It’s not as simple as pulling up a bus or a convoy of ambulances and moving patients from one hospital to another hospital.  My organization makes sure that the receiving hospital meets the need of every single patient they agree to receive.  As a result, the evacuation of a hospital might mean we must identify ten different hospitals to meet the unique needs of each patient.

Every day, three times per day, we have hospitals electronically advise us of beds that they have available and the type.  So a pediatric patient goes to a pediatric bed.

Moreover, we have also spent time making sure the receiving hospital is not in harm’s way so that the patient would not have to be evacuated twice.  We have worked with the [Texas] Department of State Health Services to also identify hospitals with beds available in cities such as Dallas or San Antonio or Austin or even further away so that a patient doesn’t move twice.

Some Houston hospitals added flood protections as a result of other devastating storms, including Allison in 2001. Have those worked?

Absolutely.  We had a situation where in prior storms, water came into a tunnel system that connects the Texas Medical Center hospitals.  [The tunnels] make it easier to go from one hospital to another hospital.  However, waters came in and flooded every hospital through that tunnel system.

The Texas Medical Center invested in submarine-type doorways, and when there is a risk of flooding, they now close those doorways.  So each hospital is compartmentalized.  As a result, this storm—even though flooding devastated our community, it did not devastate Texas Medical Center.  So, congratulations to the Texas Medical Center.

Do the hospitals have the staff they need right now?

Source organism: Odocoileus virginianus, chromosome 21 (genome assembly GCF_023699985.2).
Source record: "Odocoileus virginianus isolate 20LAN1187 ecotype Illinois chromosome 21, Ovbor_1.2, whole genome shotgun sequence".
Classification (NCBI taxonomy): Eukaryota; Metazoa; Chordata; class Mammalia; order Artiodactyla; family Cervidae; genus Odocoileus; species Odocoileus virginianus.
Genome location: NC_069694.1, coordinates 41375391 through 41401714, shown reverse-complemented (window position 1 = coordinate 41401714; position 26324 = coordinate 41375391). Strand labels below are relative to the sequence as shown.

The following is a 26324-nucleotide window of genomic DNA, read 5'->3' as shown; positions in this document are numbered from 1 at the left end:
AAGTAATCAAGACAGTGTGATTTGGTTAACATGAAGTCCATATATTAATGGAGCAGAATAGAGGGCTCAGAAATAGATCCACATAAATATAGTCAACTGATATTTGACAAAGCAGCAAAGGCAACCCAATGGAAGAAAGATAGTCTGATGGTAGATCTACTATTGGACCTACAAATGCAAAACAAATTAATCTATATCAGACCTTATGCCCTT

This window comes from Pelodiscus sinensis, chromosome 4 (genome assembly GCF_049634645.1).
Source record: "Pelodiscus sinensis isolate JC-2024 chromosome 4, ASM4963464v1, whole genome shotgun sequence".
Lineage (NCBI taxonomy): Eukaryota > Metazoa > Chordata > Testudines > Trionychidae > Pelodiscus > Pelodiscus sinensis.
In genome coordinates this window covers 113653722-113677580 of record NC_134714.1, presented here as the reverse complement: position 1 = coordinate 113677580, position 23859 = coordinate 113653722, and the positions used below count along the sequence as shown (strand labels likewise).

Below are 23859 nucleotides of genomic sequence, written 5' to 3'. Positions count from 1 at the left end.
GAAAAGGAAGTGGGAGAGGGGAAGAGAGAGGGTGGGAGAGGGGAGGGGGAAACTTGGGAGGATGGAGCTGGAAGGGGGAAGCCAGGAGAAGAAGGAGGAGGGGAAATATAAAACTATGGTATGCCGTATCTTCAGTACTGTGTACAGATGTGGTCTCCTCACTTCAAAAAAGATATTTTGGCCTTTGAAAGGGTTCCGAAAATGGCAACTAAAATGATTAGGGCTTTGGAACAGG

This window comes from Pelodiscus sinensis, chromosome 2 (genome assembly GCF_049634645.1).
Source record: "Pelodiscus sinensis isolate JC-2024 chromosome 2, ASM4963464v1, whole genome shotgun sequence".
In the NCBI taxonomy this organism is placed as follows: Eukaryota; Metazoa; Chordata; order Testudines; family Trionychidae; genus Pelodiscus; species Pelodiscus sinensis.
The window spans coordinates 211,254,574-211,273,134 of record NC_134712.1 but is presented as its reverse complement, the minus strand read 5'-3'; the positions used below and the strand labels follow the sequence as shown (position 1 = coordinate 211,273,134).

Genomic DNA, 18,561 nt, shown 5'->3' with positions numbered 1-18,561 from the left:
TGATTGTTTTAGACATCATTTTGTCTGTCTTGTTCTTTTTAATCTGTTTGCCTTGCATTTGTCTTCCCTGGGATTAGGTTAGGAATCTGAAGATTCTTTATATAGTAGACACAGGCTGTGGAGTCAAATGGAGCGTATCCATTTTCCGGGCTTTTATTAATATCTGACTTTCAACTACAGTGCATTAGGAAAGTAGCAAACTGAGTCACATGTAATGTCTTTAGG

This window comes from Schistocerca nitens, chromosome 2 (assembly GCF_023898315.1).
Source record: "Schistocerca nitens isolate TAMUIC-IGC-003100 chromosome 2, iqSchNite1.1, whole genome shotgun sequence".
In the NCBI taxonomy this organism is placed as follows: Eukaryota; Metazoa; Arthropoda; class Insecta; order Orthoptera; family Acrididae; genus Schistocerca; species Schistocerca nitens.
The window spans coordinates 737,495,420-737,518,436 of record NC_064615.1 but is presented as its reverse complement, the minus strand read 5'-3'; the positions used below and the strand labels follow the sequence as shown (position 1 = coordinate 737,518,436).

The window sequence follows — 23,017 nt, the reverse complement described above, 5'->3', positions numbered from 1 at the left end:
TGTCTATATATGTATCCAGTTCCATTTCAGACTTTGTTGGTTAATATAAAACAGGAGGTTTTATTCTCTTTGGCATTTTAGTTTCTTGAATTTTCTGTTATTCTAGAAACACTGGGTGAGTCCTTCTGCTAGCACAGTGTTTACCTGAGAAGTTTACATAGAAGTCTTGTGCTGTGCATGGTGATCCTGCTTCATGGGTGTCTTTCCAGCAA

I can imagine some of the hospitals have fewer employees available to staff the hospital.  Some members of their workforce have lost everything—their homes destroyed, their automobiles destroyed.

Tomorrow, we will be holding a meeting to discuss what our hospitals need.  And from there we will be identifying where we need to place nurses.  We have an abundance of nurses from throughout Texas who have offered to help.  We also have an abundance of physicians who have offered to help.  Now it’s a matter of making sure we place them in the proper facilities.

The Aftermath of Hurricane Harvey

Hurricane Harvey began with raging winds, but its legacy will be the seemingly endless stream of water that swamped parts of Houston and the surrounding area.  Harvey whipped up tons of water from the sea and hurled it down on the country’s fourth most populous city, drowning vast tracks of the landscape and battering it with almost a year’s worth of rainfall in less than a week.

Houstonians are strong and will rebound from Harvey’s devastation.  So will its hospitals and medical community.  The rebuilding process will not happen without the assistance of those within and outside the healthcare industry.  The American Hospital Association (AHA) has been supporting colleagues at the Texas Hospital Association as they work with hospitals and health systems, as well as local and federal agencies, to respond to the ongoing disaster.

Concerned citizens can help relief efforts in a number of ways:

Blood Donations: The American Association of Blood Banks (AABB) is urging eligible donors, especially those with type O-positive blood, to make donation appointments as soon as possible.  Those interested in donating may contact the following organizations to find a local blood drive and schedule an appointment:

Texas Hospital Association Assistance Fund: The Texas Hospital Association has established an assistance fund to help hospital employees who experienced significant property loss or damage.  Administrative services are being provided in kind, so 100 percent of donations can be used to assist individuals in need. AHA has contributed an initial $50,000 to get the fund started.

For more information or to make a donation, visit  For additional details, visit


Phil C. Solomon is the publisher of Revenue Cycle News, a healthcare business information blog and serves as the Vice President of Marketing Strategy for MiraMed, a healthcare revenue cycle outsourcing company.  As an executive leader, he is responsible for creating and executing sales and marketing strategies which drive new business development and client engagement. Phil has over 25 years’ experience consulting on a broad range of healthcare initiatives for clinical and revenue cycle performance improvement.  He has worked with industry’s largest health systems developing executable strategies for revenue enhancement, expense reduction, and clinical transformation. He can be reached at